Wednesday, November 2, 2011 Wisconsin Real Estate Viewpoint Blog
From full-time employee to full-time student

Packer GameAs part of our Meet Our Current Students series, first-year real estate MBA student Jordan Denzer reports on student real estate activities and life in general.

I’ve been in Madison for 2.5 months now. Coming from Texas, I’m thoroughly amazed at the fact that there are actually four seasons, as opposed to just two. Right now the leaves are changing colors and falling, but it’s not the standard Dallas version of trees shedding their foliage, where the leaves fall in two weeks and give an onlooker a limited visual appeal. Fall in Madison has a myriad of colors and seems in no hurry to leave. Unfortunately, both still require the prongs of a rake. I have also jumped into Madison’s bicycle culture, riding my bike as my primary means of transportation and am thoroughly enjoying it. I’ve gotten fenders put on it, so as to effectively navigate wet streets, and I understand that you can even get snow tires for winter riding, but I’ll wait and see how appealing that sounds once the snow starts hitting the ground.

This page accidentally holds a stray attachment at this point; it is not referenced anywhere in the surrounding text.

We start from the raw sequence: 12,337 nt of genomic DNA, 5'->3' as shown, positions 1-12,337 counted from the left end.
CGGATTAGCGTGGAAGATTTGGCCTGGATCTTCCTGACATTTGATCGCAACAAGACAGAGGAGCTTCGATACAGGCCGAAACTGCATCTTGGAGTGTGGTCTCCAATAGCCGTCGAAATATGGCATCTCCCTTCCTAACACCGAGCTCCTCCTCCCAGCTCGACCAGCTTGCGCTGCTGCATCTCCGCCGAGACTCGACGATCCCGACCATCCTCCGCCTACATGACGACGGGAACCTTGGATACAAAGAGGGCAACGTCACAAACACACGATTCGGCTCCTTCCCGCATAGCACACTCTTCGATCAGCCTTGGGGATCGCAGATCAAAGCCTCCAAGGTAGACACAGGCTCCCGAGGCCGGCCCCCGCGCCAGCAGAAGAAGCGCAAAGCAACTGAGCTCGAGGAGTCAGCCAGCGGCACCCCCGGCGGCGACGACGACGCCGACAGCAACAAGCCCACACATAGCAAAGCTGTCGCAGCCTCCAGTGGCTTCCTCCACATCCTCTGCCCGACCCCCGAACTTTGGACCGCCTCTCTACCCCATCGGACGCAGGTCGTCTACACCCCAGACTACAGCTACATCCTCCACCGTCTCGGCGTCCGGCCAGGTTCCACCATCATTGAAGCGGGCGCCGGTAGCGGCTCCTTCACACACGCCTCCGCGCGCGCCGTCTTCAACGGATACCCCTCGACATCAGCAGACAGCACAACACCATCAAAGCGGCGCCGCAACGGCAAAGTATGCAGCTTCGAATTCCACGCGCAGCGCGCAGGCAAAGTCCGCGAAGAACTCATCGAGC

I also have crossed off two items on my Wisconsin bucket list*. I have been both to a Badgers’ and Packers’ football game. While both have their strong suits, I must say that I enjoyed the Badgers’ game more than the Packers’. I love the experience of “sitting” (or more accurately, standing) in the students’ section. The student interaction with the activity of the game is great and keeps you on your toes for the next group response, counting of Bucky’s push-ups after a score or jingling of keys for a kick-off. Of course, I can’t forget to mention the “Jump Around” explosion that happens after every third quarter – those are a blast! Unfortunately though, the Badgers have now lost two games in a row (Michigan St. and Ohio St.), so any hopes of contending for the national championship are down the drain. That said, the Packers are still in the hunt, and I had the pleasure of seeing them dismantle the St. Louis Rams with a fellow international student (Canadian) at Lambeau. An unpleasantry of the Lambeau experience was dealing with scalpers and paying three times face value for our tickets. The game wasn’t nearly as interactive as the Badgers’ game either, but it did have redeeming qualities. First of all, I was in a football shrine at Lambeau and loved it. Second, the group of people I attended the game with moved tailgating from its normal pre-game position, to a 9 to 5 endeavor. Only two of the 20+ in our group went to the game, as all others stayed in the parking lot the entire time, but they weren’t lacking in comforts, as we came with a fully-enclosed packed trailer, a generator and more food and beverages than you could shake a stick at.

Wisconsin Bucket List:

  • Badger football game: check
  • Packer football game: check
  • Ice fishing: pending